Forced to move back in with her parents, she stops speaking, and instead begins to express herself through cooking. Her mother, who has never cooked anything but traditional Indian food in her life, is astounded by Devi’s sudden surge of culinary interest; her wild, crazy concoctions, though far from the meals Saroj is used to preparing, draw the family back to the table again and again. As Devi’s refusal to speak continues, her family begin instead to talk to each other, about their own relationships and their own failings. 

And in the wake of Devi’s silence, secrets are revealed that will rock the family to its core…

FIRST IMPRESSION:

I had already read one book by the author and I loved it completely that I will recommned it to any new readers who love this genre or even want to try a decent book in IWE. I loved the simplicity of the characters and situations in The Mango Season and the nativity it brought to the fore of my mind. So it was with a good level of expectation that I opened this book to read. I had been putting it off for some time until a request I could not ignore came my way and made me read it at a stretch. Another book I started and finished in a day.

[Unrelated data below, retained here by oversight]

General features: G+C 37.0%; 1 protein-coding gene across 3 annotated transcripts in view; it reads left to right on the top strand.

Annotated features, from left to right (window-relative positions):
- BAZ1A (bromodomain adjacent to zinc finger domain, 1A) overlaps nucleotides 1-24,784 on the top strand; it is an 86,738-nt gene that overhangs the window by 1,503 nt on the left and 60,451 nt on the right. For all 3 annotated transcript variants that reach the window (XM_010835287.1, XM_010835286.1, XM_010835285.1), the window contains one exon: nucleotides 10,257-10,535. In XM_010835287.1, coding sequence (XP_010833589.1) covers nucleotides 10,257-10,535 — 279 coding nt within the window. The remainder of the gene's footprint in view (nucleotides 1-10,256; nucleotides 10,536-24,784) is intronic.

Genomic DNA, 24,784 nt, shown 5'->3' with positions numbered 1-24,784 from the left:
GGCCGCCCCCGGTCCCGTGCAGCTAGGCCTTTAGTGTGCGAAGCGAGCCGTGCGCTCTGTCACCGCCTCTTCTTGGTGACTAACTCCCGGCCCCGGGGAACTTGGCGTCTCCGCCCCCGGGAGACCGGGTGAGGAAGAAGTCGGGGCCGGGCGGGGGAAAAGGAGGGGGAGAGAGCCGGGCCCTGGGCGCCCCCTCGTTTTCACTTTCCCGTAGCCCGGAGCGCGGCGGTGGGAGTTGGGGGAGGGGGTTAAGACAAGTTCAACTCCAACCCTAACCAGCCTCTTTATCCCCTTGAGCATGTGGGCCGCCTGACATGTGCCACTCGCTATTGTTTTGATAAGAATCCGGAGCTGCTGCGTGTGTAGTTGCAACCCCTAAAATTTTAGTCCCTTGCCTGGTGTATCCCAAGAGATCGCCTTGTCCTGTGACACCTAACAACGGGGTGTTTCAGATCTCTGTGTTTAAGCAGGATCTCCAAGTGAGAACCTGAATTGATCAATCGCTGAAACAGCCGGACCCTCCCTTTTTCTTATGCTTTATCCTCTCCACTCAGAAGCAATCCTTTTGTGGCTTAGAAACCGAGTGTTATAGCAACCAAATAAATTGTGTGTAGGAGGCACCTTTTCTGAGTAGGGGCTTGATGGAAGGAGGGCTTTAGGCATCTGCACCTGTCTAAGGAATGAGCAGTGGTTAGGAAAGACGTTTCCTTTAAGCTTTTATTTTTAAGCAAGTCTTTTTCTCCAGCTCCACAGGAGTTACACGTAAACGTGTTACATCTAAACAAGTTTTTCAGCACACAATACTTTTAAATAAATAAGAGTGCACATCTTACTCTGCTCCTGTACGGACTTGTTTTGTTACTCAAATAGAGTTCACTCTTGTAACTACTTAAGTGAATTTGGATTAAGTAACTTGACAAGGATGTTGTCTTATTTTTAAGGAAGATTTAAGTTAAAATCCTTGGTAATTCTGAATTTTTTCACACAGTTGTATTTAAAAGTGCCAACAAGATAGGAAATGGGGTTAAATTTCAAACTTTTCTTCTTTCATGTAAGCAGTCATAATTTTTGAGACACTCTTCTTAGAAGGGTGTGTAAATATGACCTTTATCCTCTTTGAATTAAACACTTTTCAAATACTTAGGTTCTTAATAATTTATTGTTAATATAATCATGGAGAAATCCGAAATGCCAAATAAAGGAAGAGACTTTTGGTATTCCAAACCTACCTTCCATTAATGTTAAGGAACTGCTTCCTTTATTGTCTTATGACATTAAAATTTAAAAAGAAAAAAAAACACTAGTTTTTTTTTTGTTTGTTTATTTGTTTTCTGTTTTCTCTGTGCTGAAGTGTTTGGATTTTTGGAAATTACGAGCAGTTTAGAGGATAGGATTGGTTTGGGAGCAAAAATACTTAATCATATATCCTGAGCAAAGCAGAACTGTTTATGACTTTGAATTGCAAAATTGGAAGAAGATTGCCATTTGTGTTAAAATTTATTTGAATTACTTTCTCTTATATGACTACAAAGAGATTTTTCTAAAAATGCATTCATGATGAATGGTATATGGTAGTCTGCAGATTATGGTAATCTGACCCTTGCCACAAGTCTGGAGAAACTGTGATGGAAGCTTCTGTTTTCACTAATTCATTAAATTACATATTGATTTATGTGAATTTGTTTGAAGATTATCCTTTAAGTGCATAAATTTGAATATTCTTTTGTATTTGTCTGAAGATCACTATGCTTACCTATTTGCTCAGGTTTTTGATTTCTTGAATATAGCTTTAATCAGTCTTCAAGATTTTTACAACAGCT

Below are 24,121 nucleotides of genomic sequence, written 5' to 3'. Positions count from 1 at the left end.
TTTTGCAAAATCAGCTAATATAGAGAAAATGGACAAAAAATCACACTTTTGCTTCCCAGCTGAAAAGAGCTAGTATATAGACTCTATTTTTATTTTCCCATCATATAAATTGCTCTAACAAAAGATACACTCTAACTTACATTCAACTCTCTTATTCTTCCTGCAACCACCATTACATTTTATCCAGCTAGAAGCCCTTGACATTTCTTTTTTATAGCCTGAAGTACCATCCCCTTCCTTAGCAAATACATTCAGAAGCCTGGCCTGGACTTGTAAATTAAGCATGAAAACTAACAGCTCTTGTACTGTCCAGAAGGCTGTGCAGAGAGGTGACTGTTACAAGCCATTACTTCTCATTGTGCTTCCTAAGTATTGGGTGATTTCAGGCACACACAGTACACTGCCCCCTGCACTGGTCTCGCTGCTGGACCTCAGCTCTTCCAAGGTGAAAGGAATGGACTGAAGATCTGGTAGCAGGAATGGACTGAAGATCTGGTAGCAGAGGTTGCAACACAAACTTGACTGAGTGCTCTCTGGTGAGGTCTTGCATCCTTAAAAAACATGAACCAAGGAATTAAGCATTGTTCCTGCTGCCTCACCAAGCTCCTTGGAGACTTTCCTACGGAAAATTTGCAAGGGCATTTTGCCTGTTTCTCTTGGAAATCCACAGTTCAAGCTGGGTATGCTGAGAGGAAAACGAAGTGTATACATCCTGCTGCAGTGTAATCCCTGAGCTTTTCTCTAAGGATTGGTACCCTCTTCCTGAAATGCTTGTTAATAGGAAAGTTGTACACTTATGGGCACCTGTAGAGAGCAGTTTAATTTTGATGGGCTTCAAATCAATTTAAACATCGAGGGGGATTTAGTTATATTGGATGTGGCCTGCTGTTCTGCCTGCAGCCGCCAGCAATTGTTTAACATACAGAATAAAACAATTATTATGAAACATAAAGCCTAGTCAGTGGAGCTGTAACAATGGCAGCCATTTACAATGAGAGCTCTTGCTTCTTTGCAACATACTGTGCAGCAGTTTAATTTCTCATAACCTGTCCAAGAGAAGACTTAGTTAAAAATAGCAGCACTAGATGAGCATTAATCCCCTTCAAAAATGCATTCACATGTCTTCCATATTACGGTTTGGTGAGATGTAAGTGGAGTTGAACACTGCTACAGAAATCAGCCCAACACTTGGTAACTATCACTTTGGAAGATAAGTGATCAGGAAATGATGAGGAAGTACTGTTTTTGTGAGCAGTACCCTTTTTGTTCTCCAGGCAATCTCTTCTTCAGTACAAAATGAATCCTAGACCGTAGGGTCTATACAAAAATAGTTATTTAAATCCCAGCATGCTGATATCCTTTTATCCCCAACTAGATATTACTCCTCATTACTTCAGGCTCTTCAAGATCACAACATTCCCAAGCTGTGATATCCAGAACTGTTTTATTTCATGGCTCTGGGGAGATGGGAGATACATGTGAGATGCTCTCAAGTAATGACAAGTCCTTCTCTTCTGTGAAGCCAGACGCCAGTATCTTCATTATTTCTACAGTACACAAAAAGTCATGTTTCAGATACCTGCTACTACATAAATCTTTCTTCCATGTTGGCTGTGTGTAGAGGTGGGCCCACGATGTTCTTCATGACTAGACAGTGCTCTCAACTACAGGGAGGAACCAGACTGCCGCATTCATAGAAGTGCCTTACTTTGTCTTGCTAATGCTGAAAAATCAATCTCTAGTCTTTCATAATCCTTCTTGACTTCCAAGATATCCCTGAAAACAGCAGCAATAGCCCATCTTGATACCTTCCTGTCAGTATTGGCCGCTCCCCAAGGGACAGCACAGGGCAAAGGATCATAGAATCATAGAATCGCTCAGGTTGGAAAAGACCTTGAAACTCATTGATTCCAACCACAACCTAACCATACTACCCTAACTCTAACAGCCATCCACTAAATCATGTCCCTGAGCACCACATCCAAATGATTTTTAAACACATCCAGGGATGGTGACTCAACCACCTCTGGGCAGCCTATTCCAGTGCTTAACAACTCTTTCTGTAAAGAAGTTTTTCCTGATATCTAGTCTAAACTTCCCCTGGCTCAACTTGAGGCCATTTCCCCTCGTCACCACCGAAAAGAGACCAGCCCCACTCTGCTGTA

The cover and the summary are simple. But I was not really looking at them because the reading recommendation came from a fellow bookworm whose opinions I value very much.

REVIEW:

This is the kind of book that either works for you, or does not. The story is simple. It is focused on an Indian Family living in California, and how the parents went to the land of opportunities during the technical boom and the father succeeded at a start up, becoming rich when the wind blew. The protagonist of the story, Devi, is the main focus but the book also gives importance to every other character too. The book begins with Devi's attempted suicide, and how things branch out from there. The story follows the graph of Devi's life from the attempted suicide and the corresponding recovery. What happens to the future of the woman who has barely escaped death? Does life go back to normal? Does everything fall into routine? Or is that scar forever there?